Today’s guest post comes from Jim Bennett:


“The Family Proclamation isn’t some part of the gospel or some minor doctrine. IT IS THE GOSPEL.”

I burst out laughing when I read that on Twitter a few days back. “Cool beans,” I snarked in reply. “Really puts the Atonement in its place.”

But the thing was, he wasn’t kidding. And he wasn’t the only one to jump into the thread to bear witness against me. To a growing contingent of radicalized anti-woke warriors in the Church, all that silly Jesus stuff doesn’t matter nearly as much as making sure that we treat LGBTQ people like dirt.

Except the Family Proclamation doesn’t say anything about treating LGBTQ people like dirt. In fact, it doesn’t say anything about LGBTQ people at all. I find it stunning that this document, a 608-word replacement for the entirety of the Bible and the Book of Mormon in the minds of the D-zNat faithful, is so frequently weaponized for things it doesn’t actually say.

Case in point: in that same Twitter thread, this guy accused me of heresy for refusing to concede that gender is “immutable” like the Family Proclamation says it is. Except the Family Proclamation doesn’t come close to saying any such thing. The FP’s entire commentary on gender comes in a single-sentence summation that defines it as “an essential characteristic of individual premortal, mortal, and eternal identity and purpose.” So he’s dead wrong, at least until some rogue thesaurus decides to christen “essential” and “immutable” as synonyms.

I can do this all day with the Family Proclamation, and when I’m feeling frisky, sometimes that’s exactly what I do. What, you say the Family Proclamation condemns same-sex marriage? No, it doesn’t. It talks about how God loves marriage between a man and a woman, and how procreation shouldn’t take place out of wedlock, and many other commendable things with which I can wholeheartedly agree, all the while leaving the negative stuff – “oh, and same-sex marriage is NOT ordained of God! So there!” – to the reader’s imagination.

“Oh, come on,” they tell me as I take the language of the Proclamation at face value. “You know what they really meant.”

Indeed I do. That’s why all this is prelude to my main point, which is that those who are eager to see the Family Proclamation canonized as revelation on par with scripture don’t seem to have thought that position all the way through.

The Family Proclamation is in a weird theological limbo. It is one of several official Church proclamations, but all the others have completely faded into oblivion, including the most recent one approved just three years ago with a weird COVID hosanna shout, never to be mentioned again. Nobody would consider those to be scripture, so why is the Family Proclamation a sort of super-scripture framed and displayed prominently in chapels and homes more frequently than anything written in the Standard Works? Surely it qualifies according to the definition as a revelation?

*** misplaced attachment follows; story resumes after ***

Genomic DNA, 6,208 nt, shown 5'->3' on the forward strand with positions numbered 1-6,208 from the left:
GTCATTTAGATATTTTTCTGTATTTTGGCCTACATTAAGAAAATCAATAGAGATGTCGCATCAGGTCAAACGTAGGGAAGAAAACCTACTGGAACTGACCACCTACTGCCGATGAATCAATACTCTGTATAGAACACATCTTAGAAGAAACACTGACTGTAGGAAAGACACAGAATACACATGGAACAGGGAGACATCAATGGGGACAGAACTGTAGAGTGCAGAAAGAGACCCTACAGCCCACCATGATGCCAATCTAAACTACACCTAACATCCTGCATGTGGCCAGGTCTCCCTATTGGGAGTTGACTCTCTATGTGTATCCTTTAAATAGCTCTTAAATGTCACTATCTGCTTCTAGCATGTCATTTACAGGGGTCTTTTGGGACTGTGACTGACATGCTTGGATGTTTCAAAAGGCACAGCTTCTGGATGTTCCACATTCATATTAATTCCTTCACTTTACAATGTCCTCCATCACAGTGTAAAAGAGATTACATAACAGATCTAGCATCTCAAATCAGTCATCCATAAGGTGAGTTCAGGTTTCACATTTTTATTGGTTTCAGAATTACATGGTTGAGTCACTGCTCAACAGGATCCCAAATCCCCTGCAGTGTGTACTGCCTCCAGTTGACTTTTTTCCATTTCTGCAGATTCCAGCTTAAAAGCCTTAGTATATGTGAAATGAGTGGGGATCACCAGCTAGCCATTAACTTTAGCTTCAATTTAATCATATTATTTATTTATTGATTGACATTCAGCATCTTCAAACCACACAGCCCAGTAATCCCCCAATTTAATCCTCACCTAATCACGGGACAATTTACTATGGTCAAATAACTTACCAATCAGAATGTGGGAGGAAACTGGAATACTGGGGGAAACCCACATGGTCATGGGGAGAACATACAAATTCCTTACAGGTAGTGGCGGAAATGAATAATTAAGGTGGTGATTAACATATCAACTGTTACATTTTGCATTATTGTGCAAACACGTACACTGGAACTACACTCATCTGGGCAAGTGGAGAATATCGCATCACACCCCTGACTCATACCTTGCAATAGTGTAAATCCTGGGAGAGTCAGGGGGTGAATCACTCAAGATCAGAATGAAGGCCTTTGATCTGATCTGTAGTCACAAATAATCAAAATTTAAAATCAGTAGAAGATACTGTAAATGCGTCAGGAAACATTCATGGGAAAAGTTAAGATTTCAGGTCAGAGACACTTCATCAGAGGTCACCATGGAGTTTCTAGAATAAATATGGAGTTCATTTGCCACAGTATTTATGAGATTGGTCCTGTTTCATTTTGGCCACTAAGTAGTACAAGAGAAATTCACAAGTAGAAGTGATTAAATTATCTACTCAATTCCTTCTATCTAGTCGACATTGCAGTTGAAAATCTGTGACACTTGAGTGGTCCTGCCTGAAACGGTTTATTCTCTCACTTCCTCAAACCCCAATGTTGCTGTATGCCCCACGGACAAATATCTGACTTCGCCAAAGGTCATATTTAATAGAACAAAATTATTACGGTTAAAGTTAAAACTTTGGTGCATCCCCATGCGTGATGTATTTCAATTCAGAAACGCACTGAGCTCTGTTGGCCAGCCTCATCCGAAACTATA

Boyd K. Packer certainly thought so. “It qualifies according to the definition as a revelation,” he said in his controversial 2010 Conference address “Cleansing the Inner Vessel.” He went on to say “And, uh, would do well that the members of the Church to read and follow.” If you’re reading that sentence, know that the garbled syntax is Elder Packer’s, not mine. It’s almost as if the words weren’t on the teleprompter, and he was making them up on the fly. Also, if you’re reading that sentence, I know that you’re not reading it in any Church publication, because that sentence, at least the part about the FP being a revelation, was removed from the official transcript.

Now why would that be? Elder Packer was the President of the Quorum of the Twelve at the time. Publicly and embarrassingly correcting the senior apostle is not something the First Presidency would do lightly. Such a correction is compelling evidence of significant disagreement behind the scenes as to the Family Proclamation’s revelatory nature.

But just for fun, let’s imagine a future where Elder Packer’s position carries the day. The proclamation is officially presented to the Church, canonized by common consent, and added to the end of the Doctrine and Covenants as Official Declaration 3.

I don’t think people realize that suddenly, “what they really meant” when they wrote the Family Proclamation would then cease to matter.

When we read any statement in the Church handbook, we correctly consider the intent of the people who wrote it. But when we read the revelations, we only consider God’s intent, not the intent of the messenger who relayed the revelation to us. Do believers ask, for instance, what Joseph Smith’s intent was for any passage in the Book of Mormon? When Jesus speaks in the Doctrine and Covenants in the First Person, surely it would be faithless to ask what Joseph meant by anything He said?

Revelations remove the responsibility for their words from mere mortals and place it in God’s hands. Were that to happen with the Family Proclamation, the document would instantly become open to far more inclusive interpretations than are currently applied to it.

That’s how it works with personal and private revelation, too. Patriarchal blessings are often fulfilled in ways that defy the expectations of the patriarchs who give them. That creates a connection to the Divine that we celebrate rather than criticize – a feature, not a bug.

Similarly, further light and knowledge that brings greater inclusion for LGBTQ people would cause a reevaluation of the Family Proclamation that would surprise and delight us with unexpected divine meanings in words that only seemed to reflect human intent before. It would also infuriate the very people currently clamoring to elevate the Proclamation to revelatory status.

Be careful what you wish for.